Skip to main content

Billie Jean King to Russia's LGBT community: You are not alone

By Billie Jean King, tennis legend, Special to CNN
January 28, 2014 -- Updated 1137 GMT (1937 HKT)
STORY HIGHLIGHTS
  • King is one of several gay members of the U.S. Presidential Delegation to Sochi
  • King says Obama's nomination of several gay athletes to the delegation sends a message
  • King says she is concerned with treatment of LGBT community in Russia
  • King: This is not only a gay rights issue but a human rights issue

Editor's note: Billie Jean King is a 2009 recipient of the Presidential Medal of Freedom, the highest U.S. civilian honor, and is a member of the U.S. presidential delegation to the Sochi Olympics. King is a former number one professional tennis player who won 39 Grand Slam titles and was the founder of the Women's Tennis Association, the Women's Sports Foundation and co-founder of World TeamTennis. The opinions expressed here are solely hers.

(CNN) -- Over the last few weeks there has been a great deal of media attention given to the members of the United States' presidential delegation to the Sochi Olympics. Yes, it does include people, like myself, who are openly gay and it also includes delegates who are openly straight. The important part here is the delegation is inclusive and it is representative of the face of America.

Billie Jean King
Billie Jean King

Delegate members Brian Boitano, Caitlin Cahow, Eric Heiden and Bonnie Blair are world-class athletes, Olympians who have all won medals when they represented our nation in Olympic competition. Janet Napolitano, William Burns, Ambassador Michael McFaul and Robert Nabors are respected leaders on the world stage. The delegation is an impressive collection of athletes and world leaders and it just so happens some of us are gay.

Our real role in going to Sochi is not to demonstrate or disrupt the Olympics, but to support the men and women of Team USA. I have been traveling to Russia since 1962 and I have complete respect for the Russian people. It is a privilege to be asked to be part of the Presidential Delegation and a personal thrill to be able to watch our Olympic team compete in Sochi.

King to gay Russians: You are not alone
Billie Jean King on "my calling"
Boitano on being openly gay at Sochi
EXCLUSIVE: Medvedev on gay rights

READ MORE: What one gay Russian model thinks of law

Is our nation making a statement on Russia's anti-gay propaganda law by sending gay men and women to represent us in Sochi? Perhaps we are. As Brian Boitano said in a recent interview, "I think the statement is already being made by us being on the delegation — Billie Jean and Caitlin — and us standing together, united as gay people showing that there is freedom of speech and we are successful human beings and athletes. I think that speaks measures."

While I am not planning to protest or demonstrate, I am concerned with the treatment of the LGBT community in Russia and throughout the world. I want the LGBT community living in Russia to know they are not alone and I hope others realize this is not only a gay rights issue, but a global concern for human rights and equality.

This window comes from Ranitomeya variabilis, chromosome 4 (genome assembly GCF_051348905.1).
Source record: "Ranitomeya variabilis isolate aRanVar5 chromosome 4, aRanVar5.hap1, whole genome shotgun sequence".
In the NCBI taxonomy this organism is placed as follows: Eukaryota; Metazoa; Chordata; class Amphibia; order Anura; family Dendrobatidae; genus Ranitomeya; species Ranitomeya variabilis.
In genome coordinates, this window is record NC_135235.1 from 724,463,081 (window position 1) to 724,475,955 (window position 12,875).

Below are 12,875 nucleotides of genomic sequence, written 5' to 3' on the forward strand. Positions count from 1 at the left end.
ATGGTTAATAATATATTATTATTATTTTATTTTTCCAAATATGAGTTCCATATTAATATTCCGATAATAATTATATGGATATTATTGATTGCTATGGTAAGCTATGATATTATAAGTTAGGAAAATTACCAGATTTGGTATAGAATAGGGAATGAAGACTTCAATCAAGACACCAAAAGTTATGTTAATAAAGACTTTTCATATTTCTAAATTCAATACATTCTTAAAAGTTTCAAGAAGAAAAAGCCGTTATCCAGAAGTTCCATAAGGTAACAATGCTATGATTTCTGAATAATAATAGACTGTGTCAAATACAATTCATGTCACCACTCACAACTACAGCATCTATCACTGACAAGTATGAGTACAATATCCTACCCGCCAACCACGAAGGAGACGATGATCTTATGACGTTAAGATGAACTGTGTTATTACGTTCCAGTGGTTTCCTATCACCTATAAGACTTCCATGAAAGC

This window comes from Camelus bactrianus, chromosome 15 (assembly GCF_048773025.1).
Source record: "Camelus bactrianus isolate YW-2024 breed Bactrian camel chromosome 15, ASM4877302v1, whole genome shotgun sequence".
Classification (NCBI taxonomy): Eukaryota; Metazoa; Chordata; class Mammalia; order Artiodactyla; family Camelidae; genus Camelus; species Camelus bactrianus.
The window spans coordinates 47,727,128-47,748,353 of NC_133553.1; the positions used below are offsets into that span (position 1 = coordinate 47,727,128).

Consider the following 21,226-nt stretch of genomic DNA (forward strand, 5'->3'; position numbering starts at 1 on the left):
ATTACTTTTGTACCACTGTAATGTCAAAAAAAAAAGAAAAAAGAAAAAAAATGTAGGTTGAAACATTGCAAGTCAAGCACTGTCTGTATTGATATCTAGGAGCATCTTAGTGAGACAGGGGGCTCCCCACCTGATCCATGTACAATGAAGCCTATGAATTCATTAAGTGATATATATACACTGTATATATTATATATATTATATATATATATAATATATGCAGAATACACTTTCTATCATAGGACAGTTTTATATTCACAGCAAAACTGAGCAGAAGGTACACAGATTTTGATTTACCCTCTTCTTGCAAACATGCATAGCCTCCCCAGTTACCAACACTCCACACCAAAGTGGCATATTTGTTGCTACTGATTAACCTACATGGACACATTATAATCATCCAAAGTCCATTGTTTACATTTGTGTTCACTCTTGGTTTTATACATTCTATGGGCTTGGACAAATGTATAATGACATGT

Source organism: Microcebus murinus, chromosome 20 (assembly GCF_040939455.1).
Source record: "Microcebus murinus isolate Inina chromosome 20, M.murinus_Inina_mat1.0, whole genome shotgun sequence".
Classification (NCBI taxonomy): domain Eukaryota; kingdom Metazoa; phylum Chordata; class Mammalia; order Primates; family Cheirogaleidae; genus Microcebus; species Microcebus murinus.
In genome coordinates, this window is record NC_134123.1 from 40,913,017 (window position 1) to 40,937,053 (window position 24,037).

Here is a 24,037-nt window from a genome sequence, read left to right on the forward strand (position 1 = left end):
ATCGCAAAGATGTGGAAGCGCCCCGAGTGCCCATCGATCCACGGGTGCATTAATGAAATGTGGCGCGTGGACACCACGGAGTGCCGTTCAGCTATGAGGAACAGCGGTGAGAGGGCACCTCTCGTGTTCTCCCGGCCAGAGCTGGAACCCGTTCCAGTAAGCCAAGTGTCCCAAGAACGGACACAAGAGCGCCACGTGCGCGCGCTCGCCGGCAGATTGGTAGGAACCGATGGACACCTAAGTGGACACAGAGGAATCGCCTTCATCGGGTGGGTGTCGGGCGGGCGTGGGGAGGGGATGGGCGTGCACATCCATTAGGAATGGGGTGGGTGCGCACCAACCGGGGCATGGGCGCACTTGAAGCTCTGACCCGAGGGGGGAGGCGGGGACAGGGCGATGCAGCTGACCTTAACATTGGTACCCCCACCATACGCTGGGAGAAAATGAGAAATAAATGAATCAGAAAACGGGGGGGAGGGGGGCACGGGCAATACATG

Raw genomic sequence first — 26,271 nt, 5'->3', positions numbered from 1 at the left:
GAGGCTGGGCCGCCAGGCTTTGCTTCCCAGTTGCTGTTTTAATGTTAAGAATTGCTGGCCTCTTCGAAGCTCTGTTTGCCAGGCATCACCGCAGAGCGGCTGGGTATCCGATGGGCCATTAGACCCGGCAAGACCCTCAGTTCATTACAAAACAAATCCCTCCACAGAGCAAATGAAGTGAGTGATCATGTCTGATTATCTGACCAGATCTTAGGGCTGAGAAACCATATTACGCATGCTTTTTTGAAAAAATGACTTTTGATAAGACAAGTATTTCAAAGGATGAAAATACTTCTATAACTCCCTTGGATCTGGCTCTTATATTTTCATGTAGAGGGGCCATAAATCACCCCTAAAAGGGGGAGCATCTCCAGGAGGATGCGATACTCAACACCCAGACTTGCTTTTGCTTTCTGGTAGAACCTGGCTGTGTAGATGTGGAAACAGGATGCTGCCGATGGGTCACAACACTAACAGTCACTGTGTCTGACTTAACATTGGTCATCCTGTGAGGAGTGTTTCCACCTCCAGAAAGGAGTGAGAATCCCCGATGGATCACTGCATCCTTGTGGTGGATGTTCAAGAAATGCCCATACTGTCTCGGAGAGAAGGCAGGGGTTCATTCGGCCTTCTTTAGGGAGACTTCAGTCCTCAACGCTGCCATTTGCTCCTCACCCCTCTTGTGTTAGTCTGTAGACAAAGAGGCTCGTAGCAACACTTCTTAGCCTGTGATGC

As I said when I was named to the U.S. delegation, I hope these Olympics will be a watershed moment for the universal acceptance of all people.

READ MORE: Will social media foil Putin's Sochi plan?

Sometimes it is hard to do the right thing, especially if it may not be the most popular thing. The mere mention of the gay members of our delegation has people talking and you don't make progress in anything without having a constructive dialogue.

I have a saying that 98 percent of winning is showing up. So we will show up in Russia. We will support our athletes and cheer them as loudly as possible. And we will keep the equality conversation alive.

READ MORE: Is Russia about to pass another anti-gay law?

READ MORE: How safe is Sochi? Travelers weigh options

SEE MORE: Interactive map of region's security hotspots

ADVERTISEMENT
Part of complete coverage on
October 29, 2014 -- Updated 1331 GMT (2131 HKT)
A terminally ill woman who plans to take her own life checks off the last item.
October 30, 2014 -- Updated 0115 GMT (0915 HKT)
Armed with Kalashnikovs and chanting for the dead comrades, women are among ISIS' most feared enemies. They are fighting for their families -- and now they are getting U.S. help.
October 28, 2014 -- Updated 1246 GMT (2046 HKT)
Lere Mgayiya put his best foot forward and set up a shoe-shine firm after his career plans fell flat.
October 30, 2014 -- Updated 0528 GMT (1328 HKT)
One Chinese drone manufacturer wants to take away the warmongering stigma of "drones."
October 30, 2014 -- Updated 0312 GMT (1112 HKT)
Sketcher Luis Simoes is traveling the world -- slowly. And he's packed his sketchbook.
October 28, 2014 -- Updated 2043 GMT (0443 HKT)
European states help North Korea's brutal treatment of its people by allowing luxury goods like cars and cognacs to evade sanctions, two experts say.
October 29, 2014 -- Updated 1520 GMT (2320 HKT)
Groping, lewd comments, and that's not the worst of it.
October 28, 2014 -- Updated 0133 GMT (0933 HKT)
British hostage John Cantlie appears from the battle city of Kobani.
October 28, 2014 -- Updated 1443 GMT (2243 HKT)
A captured fighter tells CNN's Ivan Watson: "They gave us drugs... that made you go to battle."
October 24, 2014 -- Updated 0345 GMT (1145 HKT)
Chinese leaders want less odd architecture built in the country.
October 30, 2014 -- Updated 1106 GMT (1906 HKT)
Each day, CNN brings you an image capturing a moment to remember, defining the present in our changing world.
Browse through images from CNN teams around the world that you don't always see on news reports.
ADVERTISEMENT